"The nightmare continues," Nuhanovic said after the verdict. He said he would appeal the decision.

Nuhanovic, 40, was calm after the verdict was read out by presiding Judge Hans Hofhuis. "I have been betrayed so many times before in my life," he said.


Pentagon Sept 11 memorial revives painful memories

WASHINGTON: On the morning of September 11, 2001, Patrick Smith was walking toward a television set in a Pentagon office to get news of the attacks on New York's World Trade Centre when he heard a loud boom.
"The wall in front of me kind of buckled inward," he recalled. "The ceiling tiles and wires all started coming down, then it went black and then ... a giant fireball just came over the wall."
Such scenes will pass through the minds of many survivors on Thursday, when the first major permanent U.S. memorial to commemorate the September 11 attacks will be dedicated to the 184 victims of the assault on the Pentagon.
The ceremony at the fortress-like headquarters of the U.S. military, attended by President George W. Bush, will take place exactly seven years after al Qaeda militants hijacked four airliners and killed almost 3,000 people.
Smith, a civilian who works for the U.S. Army, will be in the audience. He knows he is lucky to have that opportunity.

"I could hear and feel the hairs on my head and on my arms just starting to singe, just from the intense heat of the flame," he said. "If I'd walked six feet further, then the chances are I wouldn't be sitting here talking today."
Smith saw a colleague in the flames but she was unable to get out and he was unable to help her. A male colleague came running out of the flames, his clothes on fire.
Smith dived to the floor and crawled away from the inferno. He took the hand of a wounded colleague and together they found their way to safety.
"She had second-degree burns and the skin was actually starting to peel off her face," he said.
The memories have become less intense over time but will never fade completely, Smith said.
He believes the memorial park at the Pentagon created by New York-based designers Julie Beckman and Keith Kaseman, which features maple trees, light pools and a bench to commemorate each victim, is a fitting tribute to those who died.
"They did a great job with it," said Smith, who was working in the Army's personnel department at the time of the attack.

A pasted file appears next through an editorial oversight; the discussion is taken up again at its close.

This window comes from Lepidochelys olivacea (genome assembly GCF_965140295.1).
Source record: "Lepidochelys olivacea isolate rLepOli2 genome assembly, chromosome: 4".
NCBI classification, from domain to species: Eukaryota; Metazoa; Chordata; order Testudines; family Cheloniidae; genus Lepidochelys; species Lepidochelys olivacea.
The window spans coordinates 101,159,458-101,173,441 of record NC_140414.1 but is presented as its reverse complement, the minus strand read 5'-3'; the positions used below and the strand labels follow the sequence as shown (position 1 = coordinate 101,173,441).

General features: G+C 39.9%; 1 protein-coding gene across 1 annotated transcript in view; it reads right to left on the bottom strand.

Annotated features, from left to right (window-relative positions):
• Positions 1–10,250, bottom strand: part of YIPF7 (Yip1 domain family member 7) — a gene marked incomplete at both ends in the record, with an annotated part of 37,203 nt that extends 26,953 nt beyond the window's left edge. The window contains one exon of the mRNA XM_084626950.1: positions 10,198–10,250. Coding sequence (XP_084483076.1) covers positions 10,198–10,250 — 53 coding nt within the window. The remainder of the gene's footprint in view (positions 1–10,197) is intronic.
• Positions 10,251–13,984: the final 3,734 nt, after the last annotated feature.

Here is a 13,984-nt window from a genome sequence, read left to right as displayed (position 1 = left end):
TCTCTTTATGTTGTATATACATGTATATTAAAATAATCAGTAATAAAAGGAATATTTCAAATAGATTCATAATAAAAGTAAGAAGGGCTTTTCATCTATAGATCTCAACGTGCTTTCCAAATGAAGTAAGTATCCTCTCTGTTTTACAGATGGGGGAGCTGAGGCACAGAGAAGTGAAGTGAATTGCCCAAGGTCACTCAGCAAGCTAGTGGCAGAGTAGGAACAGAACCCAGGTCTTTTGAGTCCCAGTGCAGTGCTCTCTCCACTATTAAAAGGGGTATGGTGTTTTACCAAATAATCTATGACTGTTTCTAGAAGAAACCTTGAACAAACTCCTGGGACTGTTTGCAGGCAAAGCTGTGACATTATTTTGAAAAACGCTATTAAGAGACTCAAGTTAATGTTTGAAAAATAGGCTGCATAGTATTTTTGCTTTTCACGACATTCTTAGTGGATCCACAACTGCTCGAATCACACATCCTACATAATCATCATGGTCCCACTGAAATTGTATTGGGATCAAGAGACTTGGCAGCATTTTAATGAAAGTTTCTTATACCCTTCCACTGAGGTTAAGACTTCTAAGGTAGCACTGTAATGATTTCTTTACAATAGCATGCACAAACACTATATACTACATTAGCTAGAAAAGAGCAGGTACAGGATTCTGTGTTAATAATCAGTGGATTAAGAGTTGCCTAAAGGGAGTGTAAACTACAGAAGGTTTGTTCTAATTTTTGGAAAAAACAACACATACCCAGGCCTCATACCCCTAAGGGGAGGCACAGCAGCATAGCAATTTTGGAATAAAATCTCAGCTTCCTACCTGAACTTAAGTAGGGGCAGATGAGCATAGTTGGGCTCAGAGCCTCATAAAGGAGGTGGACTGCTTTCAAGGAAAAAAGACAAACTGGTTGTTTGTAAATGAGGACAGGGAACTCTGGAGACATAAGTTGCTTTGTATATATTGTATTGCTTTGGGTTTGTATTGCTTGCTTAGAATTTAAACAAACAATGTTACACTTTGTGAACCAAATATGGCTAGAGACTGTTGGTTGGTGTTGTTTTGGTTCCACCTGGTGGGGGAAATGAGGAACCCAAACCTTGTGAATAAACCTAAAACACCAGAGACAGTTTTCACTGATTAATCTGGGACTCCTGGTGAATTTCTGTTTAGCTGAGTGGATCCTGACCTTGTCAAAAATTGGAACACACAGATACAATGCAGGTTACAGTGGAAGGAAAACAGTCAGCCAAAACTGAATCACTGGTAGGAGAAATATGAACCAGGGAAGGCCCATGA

Smith said there was a thought in the back of his mind that the Pentagon, a major symbol of U.S. military power, could be targeted after two planes slammed into the World Trade Centre.
That idea came to the front of Army Sgt. Jessica Walker's mind after watching the scenes from New York on television.
Walker recalled telling a colonel in her Pentagon office: "You know what, ma'am? We're just as vulnerable."
Right at that time, Walker said, two other colonels came running out of a neighbouring office and one exclaimed: "Oh my God, a plane is going to hit the building."
The colonels must have seen the plane through a window, Walker said.
She jumped over her desk and heard a loud bang as American Airlines Flight 77 from Washington's Dulles Airport crashed into the building at 9:37 a.m.
The attack killed 125 people in the Pentagon, along with the plane's 59 passengers and crew and the five hijackers.
Walker and her colleagues ran down a hallway to evacuate.
"During the whole process, it was kind of like an eerie, strange quietness," said Walker, who was working in the Army's logistics department.
"I know we were probably running as fast as we could but it just seemed like everything was going in slow motion."
Tom Van Leunen, a Navy public affairs officer at the time of the attack, also recalled the strange calmness.
"It was dead silent," he said. "It was such an eerie day."
After evacuating his office, Van Leunen spent the day helping television crews set up operations near the Pentagon.
When he went to take the underground railway home at night, he realized his wallet was still back in his Pentagon office.
"I had to ask, literally, this little old lady if I could borrow five dollars to get a metro ticket to go home," said Van Leunen, who retired from the Navy this year as a captain.
"I was covered in soot, in a Navy uniform and sunburned as heck from having been outside all day. And she looked at me and she just assumed that I'd come out of the building and she started crying and gave me five dollars."


UN forum hears from victims of terrorism

UNITED NATIONS: The United Nations convened an unusual forum of 18 victims of terrorist attacks around the world - their often wrenching testimony intended to highlight the human toll that organizers said got lost amid most counterterrorism measures.
Naomi Kerongo, a Kenyan survivor of the 1998 U.S. Embassy bombing in Nairobi, described the breakdown that landed her in a mental hospital and led to the loss of both her government job and her home.
Her voice cracking, she said, "This forum brought hope to most of us that at last somebody in this world is putting the emphasis on the bomb survivors and not on the terrorists."